January 2, 2012
No Time For Chareidi Bashing: What We Can Learn From Our Reaction to Beit Shemesh
There have been numerous takes on the recent events in Beit Shemesh. Most of them have focused on politics and sociology. I would like to offer a brief analysis based on spiritual values and, humbly submit what we can learn from our reaction to these events.
The chareidi men who have been harassing the little girls and the mothers claim to be acting L’Shem Shamayim, for the sake of Heaven, and in the name of God.
Rabbi Abraham Isaac Kook, who was no stranger to controversy or, for that matter, people saying horrible things about him and doing despicable things to him wrote the following about the limits of what we do for the sake of heaven.
כבוד-שמים המושג השגה בהירה מרומם הוא את ערך האדם וערך כל היצורים כבוד שמים מגושם הוא נוטה לע”ז, ומשפיל את כבוד האדם וכבוד כל הבריות
“When the duty of honor God is conceived of in an enlightened manner, it raise human worth and thew worth of all creatures…But a crude conception of God tends toward the idolatrous and degrades the dignity of humanity… “
Rav Kook is reminding us that honor of God that is based on the greatness of human beings, created in the image of God uplifts people. On the other hand, honor of God understood in a shallow fashion, as if God needs our honor, leads to anger toward those who do not honor God, and is idolatrous as, by definition, a wrong conception of God is being honored. This incorrect undersntanding of God leads to people being degraded and mistreated, all in the name of God. Rav Kook goes on with something even more amazing:
ע”כ גדול הוא כבוך הבריות שדוחה את לא-תעשה שבתורה , להורות על כבוד שמים הבהיר, המגדל בטובו את יסוד כבוד הבריו
It is for this reason the sages declared that the dignity of persons is so important that is supersedes a negative precept of the Torah…”
Here Rav Kook reminds us that performance of MItzvot can actually get in the way of Kavod Shamayim. Thus, in some cases, even God’s honor, in terms of some commandments, is set aside in order to protect the honor of a human being. What we have here is a real definition of what it means to honor God. In Rav Kook’s mind, it is simple. If something brings honor to another human being, it can be considered honor of God as well. On the other hand, if something brings disparagement or harassment to another human being, then by definition, it cannot be an honor to God. Rav Kook’s teaches that in all of our endeavours, even in our striving to to Mitzvot, that how we do what we do goes to the very legitimacy of our act. Perhaps not always, but in many many cases, the litmus test of deciding if what I am doing is a mitzvah or not is easy: Does it being honor to others?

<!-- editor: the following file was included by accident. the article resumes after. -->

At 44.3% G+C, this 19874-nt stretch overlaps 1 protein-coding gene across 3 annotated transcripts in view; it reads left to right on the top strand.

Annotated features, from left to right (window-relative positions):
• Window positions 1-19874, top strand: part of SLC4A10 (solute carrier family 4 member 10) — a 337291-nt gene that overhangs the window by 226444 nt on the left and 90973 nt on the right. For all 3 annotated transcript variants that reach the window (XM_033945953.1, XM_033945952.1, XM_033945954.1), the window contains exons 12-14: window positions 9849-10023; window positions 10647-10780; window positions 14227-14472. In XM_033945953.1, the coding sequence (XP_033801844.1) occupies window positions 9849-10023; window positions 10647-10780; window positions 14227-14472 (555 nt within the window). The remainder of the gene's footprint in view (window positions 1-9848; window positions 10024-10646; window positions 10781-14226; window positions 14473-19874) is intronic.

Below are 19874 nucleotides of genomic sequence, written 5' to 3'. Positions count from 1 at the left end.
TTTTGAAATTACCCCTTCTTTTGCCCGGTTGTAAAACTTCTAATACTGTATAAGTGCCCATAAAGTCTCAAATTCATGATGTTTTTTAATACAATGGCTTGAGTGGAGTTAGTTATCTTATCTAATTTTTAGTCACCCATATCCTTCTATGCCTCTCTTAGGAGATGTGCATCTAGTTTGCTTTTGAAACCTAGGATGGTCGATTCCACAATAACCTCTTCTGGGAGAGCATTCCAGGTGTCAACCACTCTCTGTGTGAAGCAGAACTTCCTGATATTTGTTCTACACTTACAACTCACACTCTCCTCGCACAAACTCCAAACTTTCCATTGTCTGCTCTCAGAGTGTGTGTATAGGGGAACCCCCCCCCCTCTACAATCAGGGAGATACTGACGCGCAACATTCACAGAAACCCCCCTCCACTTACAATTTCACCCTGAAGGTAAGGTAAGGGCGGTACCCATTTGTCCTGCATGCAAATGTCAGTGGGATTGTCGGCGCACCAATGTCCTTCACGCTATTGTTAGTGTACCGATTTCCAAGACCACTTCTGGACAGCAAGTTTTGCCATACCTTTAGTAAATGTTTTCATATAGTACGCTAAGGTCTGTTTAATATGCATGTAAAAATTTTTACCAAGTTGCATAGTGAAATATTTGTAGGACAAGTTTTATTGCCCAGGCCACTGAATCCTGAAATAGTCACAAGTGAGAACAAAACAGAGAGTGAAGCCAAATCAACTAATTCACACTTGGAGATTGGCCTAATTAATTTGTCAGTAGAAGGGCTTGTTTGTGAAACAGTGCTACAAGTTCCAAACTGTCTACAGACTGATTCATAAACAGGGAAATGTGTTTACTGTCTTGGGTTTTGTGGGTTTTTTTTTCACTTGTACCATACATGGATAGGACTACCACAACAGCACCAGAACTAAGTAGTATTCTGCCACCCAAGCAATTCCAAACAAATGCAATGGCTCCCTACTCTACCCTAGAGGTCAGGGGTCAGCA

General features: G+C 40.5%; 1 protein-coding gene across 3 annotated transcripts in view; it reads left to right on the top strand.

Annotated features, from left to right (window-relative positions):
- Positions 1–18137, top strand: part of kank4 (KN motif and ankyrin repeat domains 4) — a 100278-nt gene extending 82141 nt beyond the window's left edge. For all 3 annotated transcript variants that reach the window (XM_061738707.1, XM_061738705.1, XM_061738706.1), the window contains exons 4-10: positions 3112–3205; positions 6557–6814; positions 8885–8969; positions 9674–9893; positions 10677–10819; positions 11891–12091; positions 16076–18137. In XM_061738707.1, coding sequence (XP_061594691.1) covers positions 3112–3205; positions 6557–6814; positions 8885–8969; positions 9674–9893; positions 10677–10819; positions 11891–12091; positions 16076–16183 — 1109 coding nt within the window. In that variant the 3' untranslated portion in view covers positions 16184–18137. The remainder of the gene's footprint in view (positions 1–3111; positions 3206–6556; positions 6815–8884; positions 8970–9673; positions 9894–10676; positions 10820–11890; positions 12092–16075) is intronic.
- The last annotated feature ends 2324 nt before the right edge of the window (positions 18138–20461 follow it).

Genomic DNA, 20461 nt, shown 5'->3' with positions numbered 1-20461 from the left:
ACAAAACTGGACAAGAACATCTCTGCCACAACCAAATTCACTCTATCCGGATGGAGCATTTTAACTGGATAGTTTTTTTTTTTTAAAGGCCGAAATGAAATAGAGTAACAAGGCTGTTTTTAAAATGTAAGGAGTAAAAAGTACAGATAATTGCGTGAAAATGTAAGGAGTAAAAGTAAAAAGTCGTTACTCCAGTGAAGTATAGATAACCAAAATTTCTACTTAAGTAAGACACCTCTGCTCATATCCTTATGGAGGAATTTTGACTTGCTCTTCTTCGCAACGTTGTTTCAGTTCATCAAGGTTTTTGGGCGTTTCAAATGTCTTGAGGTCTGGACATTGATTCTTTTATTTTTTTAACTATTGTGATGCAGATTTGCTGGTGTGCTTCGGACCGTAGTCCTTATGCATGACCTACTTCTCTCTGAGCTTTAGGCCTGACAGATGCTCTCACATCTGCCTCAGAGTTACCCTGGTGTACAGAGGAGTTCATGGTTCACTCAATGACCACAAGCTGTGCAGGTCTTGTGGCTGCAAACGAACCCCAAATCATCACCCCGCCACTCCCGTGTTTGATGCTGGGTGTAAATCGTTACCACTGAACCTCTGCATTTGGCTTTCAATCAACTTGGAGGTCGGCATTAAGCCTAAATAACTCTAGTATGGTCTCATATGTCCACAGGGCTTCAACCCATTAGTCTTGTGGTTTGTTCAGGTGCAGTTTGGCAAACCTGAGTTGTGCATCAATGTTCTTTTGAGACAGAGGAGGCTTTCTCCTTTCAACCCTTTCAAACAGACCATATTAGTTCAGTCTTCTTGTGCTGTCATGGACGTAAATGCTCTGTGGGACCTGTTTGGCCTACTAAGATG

It is clear that the Chareidi protestors in Beit Shemesh have lost all sense of what it really means to act L’Shem Shamayim. Spitting on little girl and calling women prostitutes does not fit Rav Kooks definition.
While what is going on in Beit Shemesh is horrible, it does offer us the opportunity for some introspection. What is so troubling is that these people are using any means neccesary to achieve their goals, even if means harming and disparaging others. The upset this is causing us should remind us to be careful in terms of what means we use to achieve our goals. Even in our religious strivings, we must be mindful of how our actions affect others. Is there a way to achieve our goal without hurting others? If not, is it really a worthwhile goal? Have we exhausted all of our halachik creativity to reach our goal while at the same time, protecting the dignity of others.
It is easy to engage in Chareidi bashing, but it will much more productive if we use our understandable indignation as a catalyst to self improvement.